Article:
In An Armenian Sketchbook, the Soviet writer and journalist Vasily Grossman takes readers on a journey around Armenia through a series of vignettes.
Book review: An Armenian Sketchbook full of endearing vignettes
An Armenian Sketchbook
Translated by Robert and Elizabeth Chandler
The year 1961 finds the Soviet writer and journalist Vasily Grossman on a train to Yerevan, Armenia. Mentally and spiritually exhausted from the KGB's seizure of his novel Life and Fate, Grossman spends two months editing a Russian translation of a long Armenian novel, glad of the opportunity to travel to the country.
However, as seen through the series of vignettes which form the whole of An Armenian Sketchbook, Grossman is a writer who takes detours parallel to the work of translating a scene from one culture to another. His first day in Yerevan is spent wandering about in dazed panic through the many colourful courtyards that form the maze of the city's inner sanctum. As he gradually adjusts to the sights and sensations of a simpler life, its effects linger on in the warmth with which he later recalls them.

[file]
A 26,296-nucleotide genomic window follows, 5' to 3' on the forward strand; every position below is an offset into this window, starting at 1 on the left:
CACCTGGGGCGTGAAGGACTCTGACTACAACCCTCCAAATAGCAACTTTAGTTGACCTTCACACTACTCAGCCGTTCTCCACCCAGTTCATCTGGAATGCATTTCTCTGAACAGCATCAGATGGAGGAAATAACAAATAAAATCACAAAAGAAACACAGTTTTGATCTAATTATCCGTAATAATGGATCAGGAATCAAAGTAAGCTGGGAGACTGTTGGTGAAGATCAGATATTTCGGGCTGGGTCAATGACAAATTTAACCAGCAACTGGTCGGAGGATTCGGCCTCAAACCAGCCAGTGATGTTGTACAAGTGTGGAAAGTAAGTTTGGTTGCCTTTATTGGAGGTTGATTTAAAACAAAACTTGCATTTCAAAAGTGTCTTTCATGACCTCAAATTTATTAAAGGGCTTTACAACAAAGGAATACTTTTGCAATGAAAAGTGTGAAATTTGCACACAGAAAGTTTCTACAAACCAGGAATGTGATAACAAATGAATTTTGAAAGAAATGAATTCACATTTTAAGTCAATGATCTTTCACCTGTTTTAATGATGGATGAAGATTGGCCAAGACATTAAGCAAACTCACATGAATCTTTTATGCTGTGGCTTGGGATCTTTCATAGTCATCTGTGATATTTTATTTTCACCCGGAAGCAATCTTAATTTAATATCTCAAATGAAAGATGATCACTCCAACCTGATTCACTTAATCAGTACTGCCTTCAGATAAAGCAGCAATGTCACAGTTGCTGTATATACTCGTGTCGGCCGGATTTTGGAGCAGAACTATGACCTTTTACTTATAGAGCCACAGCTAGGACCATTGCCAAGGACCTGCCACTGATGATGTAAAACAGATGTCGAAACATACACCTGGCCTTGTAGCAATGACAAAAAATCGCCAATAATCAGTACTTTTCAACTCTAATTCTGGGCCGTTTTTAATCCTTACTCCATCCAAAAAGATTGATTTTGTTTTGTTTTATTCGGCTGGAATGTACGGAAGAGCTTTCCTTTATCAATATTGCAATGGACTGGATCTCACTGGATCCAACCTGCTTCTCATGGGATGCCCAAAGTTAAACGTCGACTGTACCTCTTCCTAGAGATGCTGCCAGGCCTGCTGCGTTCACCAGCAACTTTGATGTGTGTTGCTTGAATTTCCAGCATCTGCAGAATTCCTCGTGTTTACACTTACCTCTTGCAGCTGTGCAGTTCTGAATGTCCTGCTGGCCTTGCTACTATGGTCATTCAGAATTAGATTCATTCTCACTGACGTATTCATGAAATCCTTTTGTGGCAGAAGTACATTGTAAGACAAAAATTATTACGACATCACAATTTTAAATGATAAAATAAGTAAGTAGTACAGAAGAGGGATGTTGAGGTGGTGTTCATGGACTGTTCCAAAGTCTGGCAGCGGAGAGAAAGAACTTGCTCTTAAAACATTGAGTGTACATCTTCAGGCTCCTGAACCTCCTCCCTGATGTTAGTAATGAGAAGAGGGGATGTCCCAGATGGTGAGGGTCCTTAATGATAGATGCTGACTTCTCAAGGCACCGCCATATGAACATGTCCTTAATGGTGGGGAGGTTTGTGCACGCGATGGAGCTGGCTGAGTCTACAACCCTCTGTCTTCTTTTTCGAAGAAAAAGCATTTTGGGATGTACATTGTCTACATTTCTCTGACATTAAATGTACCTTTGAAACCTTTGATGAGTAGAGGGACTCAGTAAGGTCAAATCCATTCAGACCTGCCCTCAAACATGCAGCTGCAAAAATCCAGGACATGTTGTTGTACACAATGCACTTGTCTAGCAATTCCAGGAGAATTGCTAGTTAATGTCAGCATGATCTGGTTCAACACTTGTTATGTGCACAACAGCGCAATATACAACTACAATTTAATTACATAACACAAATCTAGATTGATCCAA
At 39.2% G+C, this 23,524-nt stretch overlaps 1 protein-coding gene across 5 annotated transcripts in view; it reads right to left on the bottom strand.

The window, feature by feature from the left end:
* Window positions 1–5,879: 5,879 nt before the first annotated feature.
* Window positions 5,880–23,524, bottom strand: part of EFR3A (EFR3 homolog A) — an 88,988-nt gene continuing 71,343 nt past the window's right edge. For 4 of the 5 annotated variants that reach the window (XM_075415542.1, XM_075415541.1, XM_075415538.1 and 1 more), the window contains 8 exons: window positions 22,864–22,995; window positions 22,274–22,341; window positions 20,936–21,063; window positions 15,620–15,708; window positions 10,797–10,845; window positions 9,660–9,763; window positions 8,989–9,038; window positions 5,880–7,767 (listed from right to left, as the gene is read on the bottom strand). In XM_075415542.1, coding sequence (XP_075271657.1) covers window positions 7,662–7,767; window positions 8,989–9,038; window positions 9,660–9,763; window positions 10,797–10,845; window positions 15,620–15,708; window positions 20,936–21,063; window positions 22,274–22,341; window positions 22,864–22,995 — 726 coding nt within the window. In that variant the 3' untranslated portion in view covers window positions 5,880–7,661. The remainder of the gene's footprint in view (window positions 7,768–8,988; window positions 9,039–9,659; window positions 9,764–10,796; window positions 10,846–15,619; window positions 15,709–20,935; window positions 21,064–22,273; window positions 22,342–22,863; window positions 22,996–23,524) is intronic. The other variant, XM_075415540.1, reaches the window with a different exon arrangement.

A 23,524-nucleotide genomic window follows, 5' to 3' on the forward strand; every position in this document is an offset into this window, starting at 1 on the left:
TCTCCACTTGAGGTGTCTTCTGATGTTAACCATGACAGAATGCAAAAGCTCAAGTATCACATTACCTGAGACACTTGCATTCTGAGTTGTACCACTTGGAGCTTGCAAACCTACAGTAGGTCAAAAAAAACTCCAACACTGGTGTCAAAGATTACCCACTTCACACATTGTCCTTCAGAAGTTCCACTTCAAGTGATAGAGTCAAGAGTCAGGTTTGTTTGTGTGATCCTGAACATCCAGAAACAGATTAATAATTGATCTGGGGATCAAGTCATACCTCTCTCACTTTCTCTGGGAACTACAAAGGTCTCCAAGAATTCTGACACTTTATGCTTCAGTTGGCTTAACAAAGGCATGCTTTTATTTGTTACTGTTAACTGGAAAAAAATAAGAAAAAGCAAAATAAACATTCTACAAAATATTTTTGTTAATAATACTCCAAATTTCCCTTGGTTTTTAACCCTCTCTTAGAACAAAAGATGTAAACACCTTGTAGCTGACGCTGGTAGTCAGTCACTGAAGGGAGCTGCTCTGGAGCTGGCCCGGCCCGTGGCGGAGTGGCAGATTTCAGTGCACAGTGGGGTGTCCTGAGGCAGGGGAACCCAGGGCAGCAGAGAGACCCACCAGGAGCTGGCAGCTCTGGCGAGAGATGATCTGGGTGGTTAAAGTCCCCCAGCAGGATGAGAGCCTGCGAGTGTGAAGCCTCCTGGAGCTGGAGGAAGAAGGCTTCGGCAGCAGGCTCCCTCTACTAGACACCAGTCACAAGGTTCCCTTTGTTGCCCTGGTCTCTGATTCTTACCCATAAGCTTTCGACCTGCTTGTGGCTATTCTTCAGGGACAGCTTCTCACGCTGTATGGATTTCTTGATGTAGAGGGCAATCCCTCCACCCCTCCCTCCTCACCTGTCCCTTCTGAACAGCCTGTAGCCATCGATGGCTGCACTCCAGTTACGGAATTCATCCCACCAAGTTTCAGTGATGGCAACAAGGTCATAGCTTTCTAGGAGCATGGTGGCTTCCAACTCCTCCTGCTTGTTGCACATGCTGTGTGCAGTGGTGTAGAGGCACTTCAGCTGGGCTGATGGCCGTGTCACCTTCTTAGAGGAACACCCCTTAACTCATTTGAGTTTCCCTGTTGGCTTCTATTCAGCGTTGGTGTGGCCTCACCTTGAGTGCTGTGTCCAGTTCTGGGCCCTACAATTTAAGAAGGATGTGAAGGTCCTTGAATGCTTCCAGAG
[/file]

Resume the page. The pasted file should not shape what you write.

There is many a poignant tale to be told in Grossman's brief sojourn. Like the characters that fill its pages, An Armenian Sketchbook is enigmatic and endearing.
* Noori Passela